You will recall that after Jesus’ death the apostles went about preaching and teaching; however, as more folks came to belief in Christ it became more difficult for these few followers to care for them all, so they elected seven others – the first deacons – to assist in the ministry. One of those seven was Stephen and he was very passionate about his work. Not only did he do the work of a deacon, but he also proclaimed the Gospel message. Just as the religious leadership did not want to hear it from Jesus, they didn’t want to hear it from this young upstart either. So it came to pass that on one particular day Stephen gave them a great tongue lashing. He said to them, you have always been disobedient to God, you have always limited God, and you have persecuted the prophets that God sent. The crowning jewel of this tongue lashing comes when Stephen tells them, you murdered the Son of God.

It is hear that scripture records an amazing scene, “Filled with the Holy Spirit, Stephen gazed into heaven and saw the glory of God and Jesus standing at the right hand of God. ‘Look,’ he said, ‘I see the heavens opened and the Son of Man standing at the right hand of God!’” For his perceived “blasphemy” they stoned him to death.

In believing and proclaiming the Gospel Stephen, the first martyr of the church, saw the place that Thomas had asked Jesus for directions to and he saw the glory of the Father that Phillip had wanted to see. What Stephen was witness to was the Good News. Jesus’ Kingdom was not bound to an earthly realm. You don’t need directions on how to get there or a photograph to know the Father, you only need one thing. Care to take a guess? Jesus – and that is the Good News.

What kind of person do you think of when you consider a person like Stephen? He knew that because Jesus claimed to be the Son of God it got him crucified, but here Stephen is making the same claims. Don’t you think he had to know that it would incite the religious leaders once again? Was he like one of those street preachers you imagine in Time Square, standing on a milk crate, flailing a Bible around shouting at those passing by, but in the case of Stephen knowing what he said could get him killed? Was he on a suicide mission, simply begging for death? Or was he being the light of the world. That city on a hill that can’t be hidden? Was Stephen a hero? Was he someone whose character and behavior we should model and follow?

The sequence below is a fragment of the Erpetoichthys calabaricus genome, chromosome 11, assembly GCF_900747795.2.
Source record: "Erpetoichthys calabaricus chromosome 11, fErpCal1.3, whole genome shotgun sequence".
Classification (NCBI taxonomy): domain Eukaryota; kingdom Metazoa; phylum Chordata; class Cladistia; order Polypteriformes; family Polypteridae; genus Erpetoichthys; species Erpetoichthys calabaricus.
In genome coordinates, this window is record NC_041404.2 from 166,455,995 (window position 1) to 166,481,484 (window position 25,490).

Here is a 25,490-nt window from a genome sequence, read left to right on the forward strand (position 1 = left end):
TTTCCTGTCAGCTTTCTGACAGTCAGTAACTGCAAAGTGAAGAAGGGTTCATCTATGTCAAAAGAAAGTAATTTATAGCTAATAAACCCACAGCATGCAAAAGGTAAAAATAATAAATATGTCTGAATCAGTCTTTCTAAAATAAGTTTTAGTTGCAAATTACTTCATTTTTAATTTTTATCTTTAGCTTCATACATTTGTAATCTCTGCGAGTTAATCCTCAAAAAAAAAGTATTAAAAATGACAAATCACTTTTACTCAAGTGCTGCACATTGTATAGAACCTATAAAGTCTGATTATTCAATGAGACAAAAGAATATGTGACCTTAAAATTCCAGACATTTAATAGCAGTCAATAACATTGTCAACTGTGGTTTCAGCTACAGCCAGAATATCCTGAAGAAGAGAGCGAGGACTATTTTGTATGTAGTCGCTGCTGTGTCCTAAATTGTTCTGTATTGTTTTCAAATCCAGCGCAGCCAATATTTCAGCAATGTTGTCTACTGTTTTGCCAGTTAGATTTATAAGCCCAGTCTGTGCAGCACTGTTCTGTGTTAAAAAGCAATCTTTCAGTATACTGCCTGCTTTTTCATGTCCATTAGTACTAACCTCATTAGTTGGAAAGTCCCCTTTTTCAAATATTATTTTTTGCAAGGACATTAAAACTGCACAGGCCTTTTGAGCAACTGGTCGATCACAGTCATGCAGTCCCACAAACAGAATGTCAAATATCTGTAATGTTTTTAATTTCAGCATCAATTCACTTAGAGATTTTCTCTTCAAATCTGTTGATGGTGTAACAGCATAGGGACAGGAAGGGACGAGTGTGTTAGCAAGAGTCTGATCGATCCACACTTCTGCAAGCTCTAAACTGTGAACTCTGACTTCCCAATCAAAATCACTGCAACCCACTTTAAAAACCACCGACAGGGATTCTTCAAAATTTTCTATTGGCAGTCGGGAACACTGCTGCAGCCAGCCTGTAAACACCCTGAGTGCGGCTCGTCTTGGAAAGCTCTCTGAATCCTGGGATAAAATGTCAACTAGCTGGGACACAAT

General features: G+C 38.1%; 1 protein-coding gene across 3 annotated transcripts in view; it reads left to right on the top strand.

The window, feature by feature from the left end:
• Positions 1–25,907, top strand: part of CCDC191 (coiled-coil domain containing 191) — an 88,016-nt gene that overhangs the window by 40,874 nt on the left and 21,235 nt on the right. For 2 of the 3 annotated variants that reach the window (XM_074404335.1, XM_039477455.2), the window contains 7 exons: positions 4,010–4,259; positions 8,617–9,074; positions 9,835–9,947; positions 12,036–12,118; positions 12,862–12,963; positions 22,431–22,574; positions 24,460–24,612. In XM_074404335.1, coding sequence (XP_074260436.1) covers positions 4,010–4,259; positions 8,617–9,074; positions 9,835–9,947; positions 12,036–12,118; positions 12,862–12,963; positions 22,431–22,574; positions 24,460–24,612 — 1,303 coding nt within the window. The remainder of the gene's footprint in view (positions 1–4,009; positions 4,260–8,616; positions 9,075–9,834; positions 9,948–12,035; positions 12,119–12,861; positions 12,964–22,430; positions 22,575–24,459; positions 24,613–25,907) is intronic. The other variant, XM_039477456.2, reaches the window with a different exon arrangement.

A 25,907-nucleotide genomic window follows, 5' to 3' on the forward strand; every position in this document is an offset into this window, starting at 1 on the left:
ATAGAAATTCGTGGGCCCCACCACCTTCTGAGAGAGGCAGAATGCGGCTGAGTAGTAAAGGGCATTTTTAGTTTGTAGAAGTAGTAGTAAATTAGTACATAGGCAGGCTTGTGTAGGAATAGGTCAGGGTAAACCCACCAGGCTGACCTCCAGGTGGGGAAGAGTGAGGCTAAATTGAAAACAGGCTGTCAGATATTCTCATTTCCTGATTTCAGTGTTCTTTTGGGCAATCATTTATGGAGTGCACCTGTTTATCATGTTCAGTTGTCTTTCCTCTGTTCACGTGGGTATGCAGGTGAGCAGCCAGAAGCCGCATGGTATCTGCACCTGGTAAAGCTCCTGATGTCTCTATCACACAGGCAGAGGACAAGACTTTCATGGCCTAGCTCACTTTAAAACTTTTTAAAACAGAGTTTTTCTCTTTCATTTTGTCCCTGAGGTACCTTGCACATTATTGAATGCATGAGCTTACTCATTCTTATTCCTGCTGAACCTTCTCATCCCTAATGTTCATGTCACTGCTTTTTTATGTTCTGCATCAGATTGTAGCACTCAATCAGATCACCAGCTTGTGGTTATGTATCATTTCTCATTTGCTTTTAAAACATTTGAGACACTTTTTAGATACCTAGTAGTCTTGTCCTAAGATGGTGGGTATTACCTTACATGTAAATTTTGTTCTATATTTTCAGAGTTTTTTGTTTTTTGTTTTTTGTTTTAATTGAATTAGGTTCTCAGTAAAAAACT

Now please don’t think I’m picking on anyone in particular this morning. I’m not. Instead, I’m being very equitable and picking on us all, because we are all guilty of something specific in our Christian walk. Folks like Thomas and Philip ask to see God, others like Harold Camping and his followers want to see God so badly that they predict dates when they actually will, but they are not the only ones? The world is in shambles all around us and folks, whether directly or indirectly, ask us those same questions: “Can you show me the way?” “Can you help me to understand and see God?” Indirectly they may pour out to you the turmoil within their souls, their anxious thoughts, and personal concerns; but when they do, what we are all guilty of is being too polite. How many of you have heard this, “Faith or someone’s relationship with God is a personal matter.” “I don’t want to force my religious views on anyone.” “I might make them angry if I talk about God.”